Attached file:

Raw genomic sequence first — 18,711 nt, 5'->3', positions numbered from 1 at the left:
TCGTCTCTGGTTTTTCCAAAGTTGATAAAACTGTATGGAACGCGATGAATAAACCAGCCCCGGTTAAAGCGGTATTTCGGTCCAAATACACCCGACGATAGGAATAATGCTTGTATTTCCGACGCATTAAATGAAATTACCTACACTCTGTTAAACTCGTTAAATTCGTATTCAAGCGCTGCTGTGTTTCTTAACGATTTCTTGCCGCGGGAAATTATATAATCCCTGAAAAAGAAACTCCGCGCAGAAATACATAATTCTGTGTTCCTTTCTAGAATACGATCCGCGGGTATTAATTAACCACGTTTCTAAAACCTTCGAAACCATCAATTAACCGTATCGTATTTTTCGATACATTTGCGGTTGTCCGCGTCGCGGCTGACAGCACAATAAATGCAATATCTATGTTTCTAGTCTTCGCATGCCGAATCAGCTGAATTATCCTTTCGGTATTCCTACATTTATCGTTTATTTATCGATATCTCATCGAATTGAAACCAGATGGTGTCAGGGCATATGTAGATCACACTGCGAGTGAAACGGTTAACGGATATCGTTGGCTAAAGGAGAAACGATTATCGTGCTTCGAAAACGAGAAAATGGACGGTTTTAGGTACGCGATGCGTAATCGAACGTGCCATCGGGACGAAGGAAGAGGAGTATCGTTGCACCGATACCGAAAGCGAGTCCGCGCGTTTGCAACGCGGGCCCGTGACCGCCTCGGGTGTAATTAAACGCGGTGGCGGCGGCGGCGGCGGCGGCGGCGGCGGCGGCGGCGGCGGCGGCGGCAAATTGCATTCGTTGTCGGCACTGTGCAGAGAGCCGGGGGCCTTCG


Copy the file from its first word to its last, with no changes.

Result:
Raw genomic sequence first — 18,711 nt, 5'->3', positions numbered from 1 at the left:
TCGTCTCTGGTTTTTCCAAAGTTGATAAAACTGTATGGAACGCGATGAATAAACCAGCCCCGGTTAAAGCGGTATTTCGGTCCAAATACACCCGACGATAGGAATAATGCTTGTATTTCCGACGCATTAAATGAAATTACCTACACTCTGTTAAACTCGTTAAATTCGTATTCAAGCGCTGCTGTGTTTCTTAACGATTTCTTGCCGCGGGAAATTATATAATCCCTGAAAAAGAAACTCCGCGCAGAAATACATAATTCTGTGTTCCTTTCTAGAATACGATCCGCGGGTATTAATTAACCACGTTTCTAAAACCTTCGAAACCATCAATTAACCGTATCGTATTTTTCGATACATTTGCGGTTGTCCGCGTCGCGGCTGACAGCACAATAAATGCAATATCTATGTTTCTAGTCTTCGCATGCCGAATCAGCTGAATTATCCTTTCGGTATTCCTACATTTATCGTTTATTTATCGATATCTCATCGAATTGAAACCAGATGGTGTCAGGGCATATGTAGATCACACTGCGAGTGAAACGGTTAACGGATATCGTTGGCTAAAGGAGAAACGATTATCGTGCTTCGAAAACGAGAAAATGGACGGTTTTAGGTACGCGATGCGTAATCGAACGTGCCATCGGGACGAAGGAAGAGGAGTATCGTTGCACCGATACCGAAAGCGAGTCCGCGCGTTTGCAACGCGGGCCCGTGACCGCCTCGGGTGTAATTAAACGCGGTGGCGGCGGCGGCGGCGGCGGCGGCGGCGGCGGCGGCGGCGGCGGCGGCAAATTGCATTCGTTGTCGGCACTGTGCAGAGAGCCGGGGGCCTTCG